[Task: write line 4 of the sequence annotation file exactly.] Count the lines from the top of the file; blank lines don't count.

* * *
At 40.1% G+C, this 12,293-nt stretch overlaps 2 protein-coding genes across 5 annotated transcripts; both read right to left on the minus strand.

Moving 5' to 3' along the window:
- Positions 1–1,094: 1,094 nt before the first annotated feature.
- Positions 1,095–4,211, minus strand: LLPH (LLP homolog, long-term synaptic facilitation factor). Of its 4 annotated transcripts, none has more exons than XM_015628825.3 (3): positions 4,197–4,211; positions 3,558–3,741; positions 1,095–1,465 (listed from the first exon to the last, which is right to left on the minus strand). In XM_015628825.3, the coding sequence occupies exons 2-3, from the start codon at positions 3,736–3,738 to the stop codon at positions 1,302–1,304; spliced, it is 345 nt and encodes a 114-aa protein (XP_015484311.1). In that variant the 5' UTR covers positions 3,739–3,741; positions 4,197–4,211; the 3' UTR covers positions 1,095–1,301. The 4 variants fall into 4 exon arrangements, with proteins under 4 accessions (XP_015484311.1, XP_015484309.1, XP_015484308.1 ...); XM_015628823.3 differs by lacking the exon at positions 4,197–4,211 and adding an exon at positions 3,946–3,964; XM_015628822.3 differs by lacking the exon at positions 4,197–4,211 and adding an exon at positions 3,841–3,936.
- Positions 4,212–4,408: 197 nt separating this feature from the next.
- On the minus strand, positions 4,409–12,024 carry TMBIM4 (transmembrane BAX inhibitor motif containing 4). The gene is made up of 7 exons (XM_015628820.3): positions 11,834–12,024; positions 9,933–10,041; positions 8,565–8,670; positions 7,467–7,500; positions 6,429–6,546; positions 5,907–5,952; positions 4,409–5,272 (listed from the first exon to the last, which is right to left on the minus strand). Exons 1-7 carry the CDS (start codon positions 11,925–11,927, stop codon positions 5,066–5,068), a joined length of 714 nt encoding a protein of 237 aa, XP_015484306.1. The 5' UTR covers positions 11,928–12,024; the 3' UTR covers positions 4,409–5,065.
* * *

- Positions 1,095–4,211, minus strand: LLPH (LLP homolog, long-term synaptic facilitation factor). Of its 4 annotated transcripts, none has more exons than XM_015628825.3 (3): positions 4,197–4,211; positions 3,558–3,741; positions 1,095–1,465 (listed from the first exon to the last, which is right to left on the minus strand). In XM_015628825.3, the coding sequence occupies exons 2-3, from the start codon at positions 3,736–3,738 to the stop codon at positions 1,302–1,304; spliced, it is 345 nt and encodes a 114-aa protein (XP_015484311.1). In that variant the 5' UTR covers positions 3,739–3,741; positions 4,197–4,211; the 3' UTR covers positions 1,095–1,301. The 4 variants fall into 4 exon arrangements, with proteins under 4 accessions (XP_015484311.1, XP_015484309.1, XP_015484308.1 ...); XM_015628823.3 differs by lacking the exon at positions 4,197–4,211 and adding an exon at positions 3,946–3,964; XM_015628822.3 differs by lacking the exon at positions 4,197–4,211 and adding an exon at positions 3,841–3,936.